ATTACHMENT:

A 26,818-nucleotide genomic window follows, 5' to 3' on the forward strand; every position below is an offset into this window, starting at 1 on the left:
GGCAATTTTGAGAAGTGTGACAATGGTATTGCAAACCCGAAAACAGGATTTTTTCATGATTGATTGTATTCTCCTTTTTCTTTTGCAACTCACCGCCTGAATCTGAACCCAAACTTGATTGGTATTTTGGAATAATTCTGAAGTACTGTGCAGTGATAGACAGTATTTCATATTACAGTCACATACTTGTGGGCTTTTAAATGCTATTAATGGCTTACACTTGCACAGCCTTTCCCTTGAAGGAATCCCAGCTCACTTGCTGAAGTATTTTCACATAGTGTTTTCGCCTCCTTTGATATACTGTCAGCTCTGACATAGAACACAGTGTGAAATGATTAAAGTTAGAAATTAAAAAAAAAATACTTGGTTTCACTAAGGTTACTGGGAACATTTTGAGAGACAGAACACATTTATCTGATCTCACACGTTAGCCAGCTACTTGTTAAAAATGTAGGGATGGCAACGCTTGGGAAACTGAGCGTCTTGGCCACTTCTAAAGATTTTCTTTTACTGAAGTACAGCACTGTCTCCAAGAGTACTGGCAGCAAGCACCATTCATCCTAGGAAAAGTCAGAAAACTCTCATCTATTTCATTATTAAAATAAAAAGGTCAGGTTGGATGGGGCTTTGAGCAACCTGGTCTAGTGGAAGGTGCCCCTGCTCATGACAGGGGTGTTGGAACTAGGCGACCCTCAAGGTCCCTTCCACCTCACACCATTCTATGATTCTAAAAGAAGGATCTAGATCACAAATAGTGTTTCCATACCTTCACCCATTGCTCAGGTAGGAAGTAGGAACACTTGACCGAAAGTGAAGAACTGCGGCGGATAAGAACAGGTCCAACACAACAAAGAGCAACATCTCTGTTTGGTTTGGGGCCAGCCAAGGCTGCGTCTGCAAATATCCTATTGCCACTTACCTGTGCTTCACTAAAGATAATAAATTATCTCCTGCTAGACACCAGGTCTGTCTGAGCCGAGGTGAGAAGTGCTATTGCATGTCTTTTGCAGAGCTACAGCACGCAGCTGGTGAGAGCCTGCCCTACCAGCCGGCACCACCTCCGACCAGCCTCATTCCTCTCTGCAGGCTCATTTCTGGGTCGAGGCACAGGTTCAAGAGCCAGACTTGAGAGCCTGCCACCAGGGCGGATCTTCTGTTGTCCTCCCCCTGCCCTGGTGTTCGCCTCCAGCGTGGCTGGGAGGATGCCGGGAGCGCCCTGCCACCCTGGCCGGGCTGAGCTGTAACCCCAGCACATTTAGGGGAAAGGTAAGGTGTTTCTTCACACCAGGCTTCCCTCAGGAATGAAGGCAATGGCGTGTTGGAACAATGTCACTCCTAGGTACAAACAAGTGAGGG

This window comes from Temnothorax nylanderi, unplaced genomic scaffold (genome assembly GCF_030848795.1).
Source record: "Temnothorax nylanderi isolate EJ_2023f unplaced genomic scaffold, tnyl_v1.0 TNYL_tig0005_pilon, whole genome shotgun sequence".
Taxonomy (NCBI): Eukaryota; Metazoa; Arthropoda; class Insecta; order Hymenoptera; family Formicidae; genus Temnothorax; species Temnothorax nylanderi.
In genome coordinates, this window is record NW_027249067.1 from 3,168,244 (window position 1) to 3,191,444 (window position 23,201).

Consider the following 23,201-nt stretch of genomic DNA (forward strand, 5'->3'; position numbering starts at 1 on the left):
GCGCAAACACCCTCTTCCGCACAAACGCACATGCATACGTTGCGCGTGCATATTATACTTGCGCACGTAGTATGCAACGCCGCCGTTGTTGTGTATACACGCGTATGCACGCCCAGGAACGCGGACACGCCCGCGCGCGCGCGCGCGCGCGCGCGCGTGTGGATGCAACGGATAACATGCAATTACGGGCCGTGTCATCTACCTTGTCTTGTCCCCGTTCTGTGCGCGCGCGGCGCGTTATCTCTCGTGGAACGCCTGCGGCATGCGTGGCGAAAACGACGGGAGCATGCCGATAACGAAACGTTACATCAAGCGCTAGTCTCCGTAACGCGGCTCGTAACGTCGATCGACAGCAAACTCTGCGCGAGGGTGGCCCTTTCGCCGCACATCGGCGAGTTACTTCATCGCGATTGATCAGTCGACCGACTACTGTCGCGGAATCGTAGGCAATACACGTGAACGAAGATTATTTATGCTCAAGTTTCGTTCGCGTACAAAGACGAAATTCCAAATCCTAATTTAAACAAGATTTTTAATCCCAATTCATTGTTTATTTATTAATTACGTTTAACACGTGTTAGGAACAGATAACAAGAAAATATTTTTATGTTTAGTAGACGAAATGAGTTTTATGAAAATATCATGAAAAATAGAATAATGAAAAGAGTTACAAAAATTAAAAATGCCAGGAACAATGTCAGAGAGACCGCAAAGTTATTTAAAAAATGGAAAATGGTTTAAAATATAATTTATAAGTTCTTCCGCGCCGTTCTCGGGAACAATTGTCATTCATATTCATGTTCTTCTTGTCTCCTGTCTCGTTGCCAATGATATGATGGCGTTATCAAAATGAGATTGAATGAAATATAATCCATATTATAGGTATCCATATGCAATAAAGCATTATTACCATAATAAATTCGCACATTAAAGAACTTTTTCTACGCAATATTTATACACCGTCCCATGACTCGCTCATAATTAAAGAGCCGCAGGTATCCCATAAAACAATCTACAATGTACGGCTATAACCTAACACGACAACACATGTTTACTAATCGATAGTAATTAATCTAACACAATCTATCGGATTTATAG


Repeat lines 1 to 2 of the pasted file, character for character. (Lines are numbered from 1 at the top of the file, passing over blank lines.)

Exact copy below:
A 26,818-nucleotide genomic window follows, 5' to 3' on the forward strand; every position below is an offset into this window, starting at 1 on the left:
GGCAATTTTGAGAAGTGTGACAATGGTATTGCAAACCCGAAAACAGGATTTTTTCATGATTGATTGTATTCTCCTTTTTCTTTTGCAACTCACCGCCTGAATCTGAACCCAAACTTGATTGGTATTTTGGAATAATTCTGAAGTACTGTGCAGTGATAGACAGTATTTCATATTACAGTCACATACTTGTGGGCTTTTAAATGCTATTAATGGCTTACACTTGCACAGCCTTTCCCTTGAAGGAATCCCAGCTCACTTGCTGAAGTATTTTCACATAGTGTTTTCGCCTCCTTTGATATACTGTCAGCTCTGACATAGAACACAGTGTGAAATGATTAAAGTTAGAAATTAAAAAAAAAATACTTGGTTTCACTAAGGTTACTGGGAACATTTTGAGAGACAGAACACATTTATCTGATCTCACACGTTAGCCAGCTACTTGTTAAAAATGTAGGGATGGCAACGCTTGGGAAACTGAGCGTCTTGGCCACTTCTAAAGATTTTCTTTTACTGAAGTACAGCACTGTCTCCAAGAGTACTGGCAGCAAGCACCATTCATCCTAGGAAAAGTCAGAAAACTCTCATCTATTTCATTATTAAAATAAAAAGGTCAGGTTGGATGGGGCTTTGAGCAACCTGGTCTAGTGGAAGGTGCCCCTGCTCATGACAGGGGTGTTGGAACTAGGCGACCCTCAAGGTCCCTTCCACCTCACACCATTCTATGATTCTAAAAGAAGGATCTAGATCACAAATAGTGTTTCCATACCTTCACCCATTGCTCAGGTAGGAAGTAGGAACACTTGACCGAAAGTGAAGAACTGCGGCGGATAAGAACAGGTCCAACACAACAAAGAGCAACATCTCTGTTTGGTTTGGGGCCAGCCAAGGCTGCGTCTGCAAATATCCTATTGCCACTTACCTGTGCTTCACTAAAGATAATAAATTATCTCCTGCTAGACACCAGGTCTGTCTGAGCCGAGGTGAGAAGTGCTATTGCATGTCTTTTGCAGAGCTACAGCACGCAGCTGGTGAGAGCCTGCCCTACCAGCCGGCACCACCTCCGACCAGCCTCATTCCTCTCTGCAGGCTCATTTCTGGGTCGAGGCACAGGTTCAAGAGCCAGACTTGAGAGCCTGCCACCAGGGCGGATCTTCTGTTGTCCTCCCCCTGCCCTGGTGTTCGCCTCCAGCGTGGCTGGGAGGATGCCGGGAGCGCCCTGCCACCCTGGCCGGGCTGAGCTGTAACCCCAGCACATTTAGGGGAAAGGTAAGGTGTTTCTTCACACCAGGCTTCCCTCAGGAATGAAGGCAATGGCGTGTTGGAACAATGTCACTCCTAGGTACAAACAAGTGAGGG